The Greenland Ice Sheet Breaking in Real-Time, As Showed By Drones

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For a recent study, scientists used a drone to examine the rapid breaking and decreasing of a lake on the Greenland ice sheet. Such a phenomenon becomes more common as a result of climate change. The ice is almost a kilometers thick, and in the summer, it is typical of the area to melt and create thousands of lakes.

Many of the lakes, however, drain so fast that it makes large openings at the core of the ice, up to a kilometer long. The results include a considerable quantity of meltwater, which continues to flow down until the end of summer, making some of the world’s biggest waterfalls. Such a thing has been tough to examine before.

Still, a team of glaciologists from the Scott Polar Institute at the University of Cambridge succeeded to notice some things in northwest Greenland, last year. After a short period, they observed how two-thirds of the lakes or roughly 5 million liters of water were gone from the area through a fracture.

Drones Unveiled The Greenland Ice Sheet Breaking in Real-Time

The drones captured before and after images that showed a dark blue oval shrink into a less, swallower, and brighter blue circle. Tom Chudley, the co-author of the study and a doctoral student at Cambridge, explains that “thing that drones do is allow us to take these kinds of high-quality measurements in regions that aren’t safe to access for scientists on the ground.”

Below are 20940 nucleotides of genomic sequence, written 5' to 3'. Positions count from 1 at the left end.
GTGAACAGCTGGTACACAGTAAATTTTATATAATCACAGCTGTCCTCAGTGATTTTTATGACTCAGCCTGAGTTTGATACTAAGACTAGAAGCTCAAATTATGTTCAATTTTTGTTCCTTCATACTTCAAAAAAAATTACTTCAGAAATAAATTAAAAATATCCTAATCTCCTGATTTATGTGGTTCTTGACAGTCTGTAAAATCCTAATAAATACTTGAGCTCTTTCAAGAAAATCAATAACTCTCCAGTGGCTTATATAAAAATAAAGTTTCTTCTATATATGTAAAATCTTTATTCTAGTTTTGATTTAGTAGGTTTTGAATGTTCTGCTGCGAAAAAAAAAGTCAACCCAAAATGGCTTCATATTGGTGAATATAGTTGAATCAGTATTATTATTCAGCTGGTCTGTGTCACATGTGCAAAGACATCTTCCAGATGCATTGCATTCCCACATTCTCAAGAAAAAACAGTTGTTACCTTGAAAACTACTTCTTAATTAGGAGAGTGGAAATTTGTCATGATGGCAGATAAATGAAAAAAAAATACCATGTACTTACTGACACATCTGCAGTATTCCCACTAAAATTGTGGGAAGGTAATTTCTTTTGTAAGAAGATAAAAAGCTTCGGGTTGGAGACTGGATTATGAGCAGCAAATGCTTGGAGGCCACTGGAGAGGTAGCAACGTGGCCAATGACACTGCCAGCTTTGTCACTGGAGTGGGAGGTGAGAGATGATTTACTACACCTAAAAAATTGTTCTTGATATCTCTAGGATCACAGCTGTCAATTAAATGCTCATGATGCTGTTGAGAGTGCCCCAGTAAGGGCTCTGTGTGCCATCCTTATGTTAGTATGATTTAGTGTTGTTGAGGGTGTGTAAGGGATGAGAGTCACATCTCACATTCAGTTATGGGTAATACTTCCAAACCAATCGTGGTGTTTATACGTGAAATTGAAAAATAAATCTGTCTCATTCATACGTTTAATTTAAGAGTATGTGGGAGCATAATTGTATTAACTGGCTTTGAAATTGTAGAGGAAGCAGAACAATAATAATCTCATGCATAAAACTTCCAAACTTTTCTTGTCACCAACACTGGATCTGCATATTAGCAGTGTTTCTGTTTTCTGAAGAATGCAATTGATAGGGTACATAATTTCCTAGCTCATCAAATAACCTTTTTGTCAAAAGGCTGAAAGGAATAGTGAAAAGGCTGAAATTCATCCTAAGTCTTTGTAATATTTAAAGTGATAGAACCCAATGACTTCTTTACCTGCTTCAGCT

Moreover, the team was able to geo-locate and join thousands of images that were, in turn, utilized to make detailed 3D reconstruction of the ice sheet’s area. They succeeded in doing that by using an on-board GPS. As it is known, a glacier is a river of ice that circulates gradually under its weight to the ocean. When it arrives at the sea, it crashes off into icebergs, which are estimated up to 40 % of Greenland’s supplement to increasing sea levels. The Store Glacier progresses at a rate of 600 meters/year.

The team discovered furthermore that the unexpected drainage of the lake briefly grew its speed from two to five meters/day. Chudley added, “As we see climate change progressing in Greenland, we see more lakes, and we’re seeing them get larger, and we’re seeing them higher up into the colder section of the ice sheet, and we can see that some of these are beginning to drain.”

Doris’s passion for writing started to take shape in college where she was editor-in-chief of the college newspaper. Even though she ended up working in IT for more than 7 years, she’s now back to what he always enjoyed doing. With a true passion for technology, Doris mostly covers tech-related topics.